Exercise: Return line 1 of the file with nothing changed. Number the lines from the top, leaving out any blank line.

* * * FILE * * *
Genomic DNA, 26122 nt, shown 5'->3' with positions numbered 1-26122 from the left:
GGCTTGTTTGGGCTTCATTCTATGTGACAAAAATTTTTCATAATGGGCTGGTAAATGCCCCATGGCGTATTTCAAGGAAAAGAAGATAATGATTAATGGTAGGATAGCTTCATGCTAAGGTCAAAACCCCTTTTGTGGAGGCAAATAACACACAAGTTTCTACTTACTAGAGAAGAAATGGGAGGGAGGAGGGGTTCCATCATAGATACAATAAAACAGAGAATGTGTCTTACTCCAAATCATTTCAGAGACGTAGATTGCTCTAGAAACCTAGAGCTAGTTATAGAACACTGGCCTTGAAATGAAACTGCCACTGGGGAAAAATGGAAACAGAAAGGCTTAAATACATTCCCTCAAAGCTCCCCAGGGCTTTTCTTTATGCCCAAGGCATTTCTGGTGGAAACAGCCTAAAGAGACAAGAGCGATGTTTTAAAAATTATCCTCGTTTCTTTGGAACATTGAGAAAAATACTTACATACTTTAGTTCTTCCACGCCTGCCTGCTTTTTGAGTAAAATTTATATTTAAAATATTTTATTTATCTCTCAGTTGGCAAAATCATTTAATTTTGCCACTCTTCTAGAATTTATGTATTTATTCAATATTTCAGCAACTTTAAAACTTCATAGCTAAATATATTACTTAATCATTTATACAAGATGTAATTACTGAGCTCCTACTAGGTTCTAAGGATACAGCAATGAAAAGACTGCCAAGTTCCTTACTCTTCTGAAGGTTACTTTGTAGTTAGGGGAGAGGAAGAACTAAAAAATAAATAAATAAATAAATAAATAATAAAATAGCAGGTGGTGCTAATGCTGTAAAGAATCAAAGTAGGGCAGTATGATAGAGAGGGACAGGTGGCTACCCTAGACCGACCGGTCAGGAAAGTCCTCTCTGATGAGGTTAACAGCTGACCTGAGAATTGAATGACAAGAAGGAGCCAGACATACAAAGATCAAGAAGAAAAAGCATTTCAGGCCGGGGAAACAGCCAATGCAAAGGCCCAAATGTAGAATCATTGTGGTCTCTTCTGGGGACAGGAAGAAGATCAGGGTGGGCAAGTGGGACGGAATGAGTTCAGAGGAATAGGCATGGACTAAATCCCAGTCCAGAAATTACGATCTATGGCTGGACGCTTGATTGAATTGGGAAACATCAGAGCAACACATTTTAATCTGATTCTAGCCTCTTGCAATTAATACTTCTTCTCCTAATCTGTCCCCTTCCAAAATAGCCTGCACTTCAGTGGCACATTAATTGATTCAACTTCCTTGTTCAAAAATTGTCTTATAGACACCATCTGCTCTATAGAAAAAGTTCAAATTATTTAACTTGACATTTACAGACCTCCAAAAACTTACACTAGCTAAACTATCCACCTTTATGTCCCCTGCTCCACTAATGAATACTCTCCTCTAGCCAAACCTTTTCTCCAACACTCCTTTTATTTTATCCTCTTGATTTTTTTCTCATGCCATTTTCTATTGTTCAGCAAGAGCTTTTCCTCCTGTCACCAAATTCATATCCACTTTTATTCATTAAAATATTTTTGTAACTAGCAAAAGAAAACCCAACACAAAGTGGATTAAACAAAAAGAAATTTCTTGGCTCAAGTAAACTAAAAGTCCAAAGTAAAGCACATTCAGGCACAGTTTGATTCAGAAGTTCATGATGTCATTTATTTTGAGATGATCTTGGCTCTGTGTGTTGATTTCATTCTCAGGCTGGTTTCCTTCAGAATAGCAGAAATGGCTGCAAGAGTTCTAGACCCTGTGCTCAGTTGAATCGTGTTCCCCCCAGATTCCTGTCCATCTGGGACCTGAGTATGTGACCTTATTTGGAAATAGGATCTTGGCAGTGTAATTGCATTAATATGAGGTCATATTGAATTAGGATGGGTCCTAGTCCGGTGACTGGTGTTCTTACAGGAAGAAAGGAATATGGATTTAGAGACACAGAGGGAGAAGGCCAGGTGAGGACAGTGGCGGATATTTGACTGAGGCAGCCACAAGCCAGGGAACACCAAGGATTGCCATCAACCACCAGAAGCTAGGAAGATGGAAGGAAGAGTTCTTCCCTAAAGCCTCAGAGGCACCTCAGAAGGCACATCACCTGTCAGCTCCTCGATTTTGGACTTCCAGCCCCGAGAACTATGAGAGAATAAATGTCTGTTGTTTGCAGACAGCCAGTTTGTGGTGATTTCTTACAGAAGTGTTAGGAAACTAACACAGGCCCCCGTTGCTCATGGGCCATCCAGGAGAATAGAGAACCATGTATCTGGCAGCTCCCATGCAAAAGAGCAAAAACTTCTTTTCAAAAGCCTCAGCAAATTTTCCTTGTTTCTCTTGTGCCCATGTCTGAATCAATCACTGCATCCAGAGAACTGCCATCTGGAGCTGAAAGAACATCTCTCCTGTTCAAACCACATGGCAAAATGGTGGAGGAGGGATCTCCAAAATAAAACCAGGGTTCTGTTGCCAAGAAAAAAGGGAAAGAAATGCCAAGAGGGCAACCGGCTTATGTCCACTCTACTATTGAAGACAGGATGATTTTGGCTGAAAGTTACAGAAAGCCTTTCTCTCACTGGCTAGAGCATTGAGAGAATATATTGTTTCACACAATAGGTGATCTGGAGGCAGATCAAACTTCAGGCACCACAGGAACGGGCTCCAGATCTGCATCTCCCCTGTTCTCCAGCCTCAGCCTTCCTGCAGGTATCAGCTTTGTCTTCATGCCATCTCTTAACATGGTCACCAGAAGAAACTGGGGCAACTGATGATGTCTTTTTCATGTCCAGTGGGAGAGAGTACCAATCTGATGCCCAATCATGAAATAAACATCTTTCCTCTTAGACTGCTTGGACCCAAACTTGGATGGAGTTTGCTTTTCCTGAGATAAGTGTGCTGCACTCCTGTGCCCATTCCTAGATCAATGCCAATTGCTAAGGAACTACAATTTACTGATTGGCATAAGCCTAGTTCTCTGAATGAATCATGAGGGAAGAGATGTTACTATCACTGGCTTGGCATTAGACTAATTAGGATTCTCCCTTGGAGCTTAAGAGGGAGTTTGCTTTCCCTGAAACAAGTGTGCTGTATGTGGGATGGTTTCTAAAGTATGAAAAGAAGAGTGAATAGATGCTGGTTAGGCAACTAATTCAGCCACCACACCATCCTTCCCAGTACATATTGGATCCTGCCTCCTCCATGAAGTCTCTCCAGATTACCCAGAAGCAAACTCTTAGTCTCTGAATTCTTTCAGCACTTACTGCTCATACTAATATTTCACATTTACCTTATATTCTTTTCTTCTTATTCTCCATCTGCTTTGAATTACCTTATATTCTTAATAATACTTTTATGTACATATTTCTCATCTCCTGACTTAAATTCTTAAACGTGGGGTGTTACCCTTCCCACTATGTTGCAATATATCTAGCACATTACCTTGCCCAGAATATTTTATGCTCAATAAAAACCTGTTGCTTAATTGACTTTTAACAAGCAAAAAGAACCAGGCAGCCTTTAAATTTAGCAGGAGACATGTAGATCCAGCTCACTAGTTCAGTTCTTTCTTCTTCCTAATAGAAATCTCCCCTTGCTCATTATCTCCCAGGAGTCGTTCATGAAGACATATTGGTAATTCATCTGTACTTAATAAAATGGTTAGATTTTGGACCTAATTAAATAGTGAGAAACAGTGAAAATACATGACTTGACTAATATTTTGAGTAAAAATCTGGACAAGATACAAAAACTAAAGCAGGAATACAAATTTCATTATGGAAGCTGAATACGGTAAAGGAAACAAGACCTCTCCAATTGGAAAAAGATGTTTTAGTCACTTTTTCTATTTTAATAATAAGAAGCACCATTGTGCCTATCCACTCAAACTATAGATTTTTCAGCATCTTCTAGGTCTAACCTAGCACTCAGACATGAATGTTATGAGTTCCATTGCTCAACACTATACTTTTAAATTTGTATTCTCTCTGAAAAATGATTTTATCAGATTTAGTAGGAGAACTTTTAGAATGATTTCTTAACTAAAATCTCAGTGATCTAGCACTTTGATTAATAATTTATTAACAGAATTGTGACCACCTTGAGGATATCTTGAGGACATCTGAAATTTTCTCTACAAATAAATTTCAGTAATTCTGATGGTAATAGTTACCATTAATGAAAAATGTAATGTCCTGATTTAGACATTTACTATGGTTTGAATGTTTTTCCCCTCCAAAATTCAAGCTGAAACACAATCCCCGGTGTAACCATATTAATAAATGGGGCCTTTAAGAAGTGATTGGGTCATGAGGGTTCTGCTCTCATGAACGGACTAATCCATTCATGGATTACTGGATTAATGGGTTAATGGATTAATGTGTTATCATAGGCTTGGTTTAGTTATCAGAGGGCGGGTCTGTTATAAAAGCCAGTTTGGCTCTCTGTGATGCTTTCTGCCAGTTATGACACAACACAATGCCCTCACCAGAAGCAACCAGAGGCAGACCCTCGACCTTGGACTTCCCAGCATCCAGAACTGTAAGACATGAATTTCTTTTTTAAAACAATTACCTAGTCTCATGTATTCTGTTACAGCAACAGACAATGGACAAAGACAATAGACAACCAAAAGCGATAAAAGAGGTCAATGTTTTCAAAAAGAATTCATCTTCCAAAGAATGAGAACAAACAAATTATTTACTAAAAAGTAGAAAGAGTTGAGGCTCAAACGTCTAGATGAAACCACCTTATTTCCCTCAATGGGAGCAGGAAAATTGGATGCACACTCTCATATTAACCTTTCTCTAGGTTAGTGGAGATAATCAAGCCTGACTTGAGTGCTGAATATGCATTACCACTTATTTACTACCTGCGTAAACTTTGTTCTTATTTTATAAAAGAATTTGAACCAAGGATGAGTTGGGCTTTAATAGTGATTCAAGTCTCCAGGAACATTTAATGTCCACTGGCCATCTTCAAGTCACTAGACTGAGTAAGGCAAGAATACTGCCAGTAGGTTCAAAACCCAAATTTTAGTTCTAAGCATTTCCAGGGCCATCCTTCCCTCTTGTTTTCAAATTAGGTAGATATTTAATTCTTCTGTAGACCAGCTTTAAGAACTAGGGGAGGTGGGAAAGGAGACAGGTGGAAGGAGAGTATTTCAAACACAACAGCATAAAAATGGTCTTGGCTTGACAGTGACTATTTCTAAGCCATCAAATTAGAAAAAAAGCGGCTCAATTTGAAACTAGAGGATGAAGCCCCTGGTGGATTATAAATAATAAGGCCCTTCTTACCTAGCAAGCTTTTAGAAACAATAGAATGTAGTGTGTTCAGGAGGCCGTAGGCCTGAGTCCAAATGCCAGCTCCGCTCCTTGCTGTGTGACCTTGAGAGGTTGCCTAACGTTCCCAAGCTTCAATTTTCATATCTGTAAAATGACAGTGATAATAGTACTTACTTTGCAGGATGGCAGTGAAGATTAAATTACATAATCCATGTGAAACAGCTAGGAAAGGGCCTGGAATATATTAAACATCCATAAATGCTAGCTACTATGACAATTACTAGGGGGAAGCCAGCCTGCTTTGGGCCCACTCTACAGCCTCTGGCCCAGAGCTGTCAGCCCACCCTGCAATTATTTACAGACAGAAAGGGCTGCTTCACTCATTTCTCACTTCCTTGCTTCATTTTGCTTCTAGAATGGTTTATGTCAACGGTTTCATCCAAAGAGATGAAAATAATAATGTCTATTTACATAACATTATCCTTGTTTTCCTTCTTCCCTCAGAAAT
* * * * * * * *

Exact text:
Genomic DNA, 26122 nt, shown 5'->3' with positions numbered 1-26122 from the left: